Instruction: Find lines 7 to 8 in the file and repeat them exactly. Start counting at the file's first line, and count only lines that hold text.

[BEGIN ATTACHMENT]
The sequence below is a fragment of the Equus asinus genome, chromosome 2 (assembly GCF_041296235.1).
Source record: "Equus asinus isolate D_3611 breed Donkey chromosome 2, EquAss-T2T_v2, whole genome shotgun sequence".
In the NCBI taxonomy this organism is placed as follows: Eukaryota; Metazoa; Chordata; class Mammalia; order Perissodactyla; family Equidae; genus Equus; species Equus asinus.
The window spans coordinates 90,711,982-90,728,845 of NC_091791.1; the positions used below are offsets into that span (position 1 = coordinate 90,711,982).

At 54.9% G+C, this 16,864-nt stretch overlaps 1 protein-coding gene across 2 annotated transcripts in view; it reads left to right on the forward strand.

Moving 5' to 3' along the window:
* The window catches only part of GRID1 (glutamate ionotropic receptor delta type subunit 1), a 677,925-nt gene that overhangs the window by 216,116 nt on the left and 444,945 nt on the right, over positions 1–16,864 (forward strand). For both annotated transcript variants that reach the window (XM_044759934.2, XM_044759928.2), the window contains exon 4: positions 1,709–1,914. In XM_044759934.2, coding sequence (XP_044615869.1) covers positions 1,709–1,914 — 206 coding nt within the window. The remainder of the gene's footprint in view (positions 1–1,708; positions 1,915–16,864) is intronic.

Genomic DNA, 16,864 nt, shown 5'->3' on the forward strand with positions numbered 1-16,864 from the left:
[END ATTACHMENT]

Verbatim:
* The window catches only part of GRID1 (glutamate ionotropic receptor delta type subunit 1), a 677,925-nt gene that overhangs the window by 216,116 nt on the left and 444,945 nt on the right, over positions 1–16,864 (forward strand). For both annotated transcript variants that reach the window (XM_044759934.2, XM_044759928.2), the window contains exon 4: positions 1,709–1,914. In XM_044759934.2, coding sequence (XP_044615869.1) covers positions 1,709–1,914 — 206 coding nt within the window. The remainder of the gene's footprint in view (positions 1–1,708; positions 1,915–16,864) is intronic.

Genomic DNA, 16,864 nt, shown 5'->3' on the forward strand with positions numbered 1-16,864 from the left: